In most cases, the evaluation of a patient suspected of delayed sexual maturity can be conservative. A thorough family history, physical examination, and assessment of sexual maturity stage will often show signs of early pubertal changes. The bone age is usually delayed and reflects the physical delays and the height age of the patient (the age corresponding to the 50%ile of the patient's actual height). Gonadotropins usually reflect the sexual maturity status of the patient. A chromosomal karyotype is indicated for all short statured girls who are delayed (for possible Turner's syndrome) and for boys who are tall with small soft testes with or without delayed sexual maturity (Klinefelter's syndrome).

Table 4. Causes of Short Stature
. . . . I. Constitutional Short Stature
. . . . II. Primordial Dwarfism (intrauterine growth retardation)
. . . . III. Endocrine Causes
. . . . . . . . A. Growth Hormone Deficiency
. . . . . . . . . . . . 1. Congenital
. . . . . . . . . . . . 2. Acquired
. . . . . . . . . . . . . . . . a. Hypothalamic/Pituitary Tumors
. . . . . . . . . . . . . . . . b. Head Trauma
. . . . . . . . . . . . . . . . c. CNS infections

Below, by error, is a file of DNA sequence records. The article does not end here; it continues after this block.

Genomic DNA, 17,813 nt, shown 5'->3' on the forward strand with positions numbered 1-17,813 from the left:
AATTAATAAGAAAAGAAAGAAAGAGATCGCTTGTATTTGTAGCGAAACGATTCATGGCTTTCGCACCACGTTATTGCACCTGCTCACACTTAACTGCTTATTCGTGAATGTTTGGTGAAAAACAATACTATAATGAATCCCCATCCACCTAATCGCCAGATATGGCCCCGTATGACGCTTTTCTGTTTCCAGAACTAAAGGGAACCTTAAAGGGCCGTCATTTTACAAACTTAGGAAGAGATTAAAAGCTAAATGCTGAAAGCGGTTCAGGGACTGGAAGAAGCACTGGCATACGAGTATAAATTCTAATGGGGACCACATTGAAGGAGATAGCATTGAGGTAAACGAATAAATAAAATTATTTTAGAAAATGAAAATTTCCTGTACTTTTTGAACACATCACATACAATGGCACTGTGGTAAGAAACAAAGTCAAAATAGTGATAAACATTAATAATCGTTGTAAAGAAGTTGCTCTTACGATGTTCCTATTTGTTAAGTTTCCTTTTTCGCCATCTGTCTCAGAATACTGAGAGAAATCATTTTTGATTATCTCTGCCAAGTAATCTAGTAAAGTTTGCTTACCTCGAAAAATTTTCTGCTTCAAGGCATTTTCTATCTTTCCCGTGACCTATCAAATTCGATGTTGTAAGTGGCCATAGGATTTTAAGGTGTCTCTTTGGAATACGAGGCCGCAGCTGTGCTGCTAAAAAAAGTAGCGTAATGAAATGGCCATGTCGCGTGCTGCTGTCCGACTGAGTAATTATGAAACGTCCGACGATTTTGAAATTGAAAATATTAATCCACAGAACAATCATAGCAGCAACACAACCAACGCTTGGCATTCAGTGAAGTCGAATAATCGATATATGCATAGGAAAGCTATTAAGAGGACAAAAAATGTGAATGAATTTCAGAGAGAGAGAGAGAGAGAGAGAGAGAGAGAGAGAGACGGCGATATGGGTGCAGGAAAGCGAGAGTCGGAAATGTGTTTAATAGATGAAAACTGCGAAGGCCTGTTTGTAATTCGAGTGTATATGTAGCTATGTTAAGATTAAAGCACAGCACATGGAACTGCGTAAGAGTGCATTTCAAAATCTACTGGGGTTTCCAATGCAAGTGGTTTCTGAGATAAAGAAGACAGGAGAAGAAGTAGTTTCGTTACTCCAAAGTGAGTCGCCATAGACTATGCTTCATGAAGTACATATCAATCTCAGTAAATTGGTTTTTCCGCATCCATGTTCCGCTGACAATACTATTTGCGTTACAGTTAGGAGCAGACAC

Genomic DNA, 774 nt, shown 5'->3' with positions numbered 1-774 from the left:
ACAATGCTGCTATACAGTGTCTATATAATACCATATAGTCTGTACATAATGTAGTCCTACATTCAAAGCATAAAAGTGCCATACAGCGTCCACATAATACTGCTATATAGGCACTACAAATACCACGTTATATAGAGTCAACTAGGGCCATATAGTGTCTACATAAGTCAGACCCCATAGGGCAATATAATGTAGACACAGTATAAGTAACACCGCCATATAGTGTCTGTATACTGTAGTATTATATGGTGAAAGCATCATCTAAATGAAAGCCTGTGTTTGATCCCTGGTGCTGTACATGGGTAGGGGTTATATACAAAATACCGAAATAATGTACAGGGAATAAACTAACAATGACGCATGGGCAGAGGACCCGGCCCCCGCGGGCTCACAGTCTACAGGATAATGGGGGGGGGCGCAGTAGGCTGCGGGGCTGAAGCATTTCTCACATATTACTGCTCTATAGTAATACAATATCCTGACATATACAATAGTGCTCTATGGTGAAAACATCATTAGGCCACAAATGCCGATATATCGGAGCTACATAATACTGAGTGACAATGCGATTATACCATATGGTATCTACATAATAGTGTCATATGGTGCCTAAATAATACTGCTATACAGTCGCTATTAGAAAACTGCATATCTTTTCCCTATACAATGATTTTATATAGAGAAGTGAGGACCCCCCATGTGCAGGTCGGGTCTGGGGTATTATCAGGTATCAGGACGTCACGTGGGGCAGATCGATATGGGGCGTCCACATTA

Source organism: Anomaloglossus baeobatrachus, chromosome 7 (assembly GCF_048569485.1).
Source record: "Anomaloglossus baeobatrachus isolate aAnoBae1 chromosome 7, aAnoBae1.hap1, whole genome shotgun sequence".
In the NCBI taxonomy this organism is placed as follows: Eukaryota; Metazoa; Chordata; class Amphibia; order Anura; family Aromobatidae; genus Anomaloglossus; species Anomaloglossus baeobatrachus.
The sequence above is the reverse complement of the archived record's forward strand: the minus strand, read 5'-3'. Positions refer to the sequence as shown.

. . . . . . . . . . . . . . . . d. Psychosocial Dwarfism
. . . . . . . . . . . . 3. Laron Dwarfism
. . . . . . . . . . . . 4. Hypothyroidism
. . . . . . . . . . . . 5. Syndromes of Short Stature
. . . . . . . . . . . . . . . . a. Turner's Syndrome (gonadal dysgenesis)
. . . . . . . . . . . . . . . . b. Noonan's Syndrome
. . . . . . . . . . . . . . . . c. Prader-Willi Syndrome
. . . . IV. Chronic Disease
. . . . . . . . A. Heart Disease
. . . . . . . . B. Pulmonary
. . . . . . . . . . . . 1. Cystic Fibrosis
. . . . . . . . . . . . 2. Asthma
. . . . . . . . C. GI Disorders
. . . . . . . . D. Hepatic Disease
. . . . . . . . E. Renal
. . . . V. Iatrogenic
. . . . . . . . A. Corticosteroids, anabolic steroids